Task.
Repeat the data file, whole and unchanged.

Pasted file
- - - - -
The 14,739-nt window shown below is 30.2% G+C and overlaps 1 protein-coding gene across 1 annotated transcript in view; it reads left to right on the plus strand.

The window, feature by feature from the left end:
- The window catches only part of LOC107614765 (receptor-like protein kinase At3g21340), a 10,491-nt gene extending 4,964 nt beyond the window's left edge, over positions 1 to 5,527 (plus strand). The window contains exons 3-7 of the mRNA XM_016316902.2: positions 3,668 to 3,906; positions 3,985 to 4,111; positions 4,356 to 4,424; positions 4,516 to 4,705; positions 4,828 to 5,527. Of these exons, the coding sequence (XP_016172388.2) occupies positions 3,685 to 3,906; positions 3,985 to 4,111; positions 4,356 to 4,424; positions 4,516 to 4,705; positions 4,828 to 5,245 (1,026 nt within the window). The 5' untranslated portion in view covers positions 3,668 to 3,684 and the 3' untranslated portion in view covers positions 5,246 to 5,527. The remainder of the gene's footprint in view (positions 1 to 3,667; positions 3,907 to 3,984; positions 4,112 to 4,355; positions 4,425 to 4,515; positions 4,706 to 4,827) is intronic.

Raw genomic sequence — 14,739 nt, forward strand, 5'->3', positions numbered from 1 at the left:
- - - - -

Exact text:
The 14,739-nt window shown below is 30.2% G+C and overlaps 1 protein-coding gene across 1 annotated transcript in view; it reads left to right on the plus strand.

The window, feature by feature from the left end:
- The window catches only part of LOC107614765 (receptor-like protein kinase At3g21340), a 10,491-nt gene extending 4,964 nt beyond the window's left edge, over positions 1 to 5,527 (plus strand). The window contains exons 3-7 of the mRNA XM_016316902.2: positions 3,668 to 3,906; positions 3,985 to 4,111; positions 4,356 to 4,424; positions 4,516 to 4,705; positions 4,828 to 5,527. Of these exons, the coding sequence (XP_016172388.2) occupies positions 3,685 to 3,906; positions 3,985 to 4,111; positions 4,356 to 4,424; positions 4,516 to 4,705; positions 4,828 to 5,245 (1,026 nt within the window). The 5' untranslated portion in view covers positions 3,668 to 3,684 and the 3' untranslated portion in view covers positions 5,246 to 5,527. The remainder of the gene's footprint in view (positions 1 to 3,667; positions 3,907 to 3,984; positions 4,112 to 4,355; positions 4,425 to 4,515; positions 4,706 to 4,827) is intronic.

Raw genomic sequence — 14,739 nt, forward strand, 5'->3', positions numbered from 1 at the left: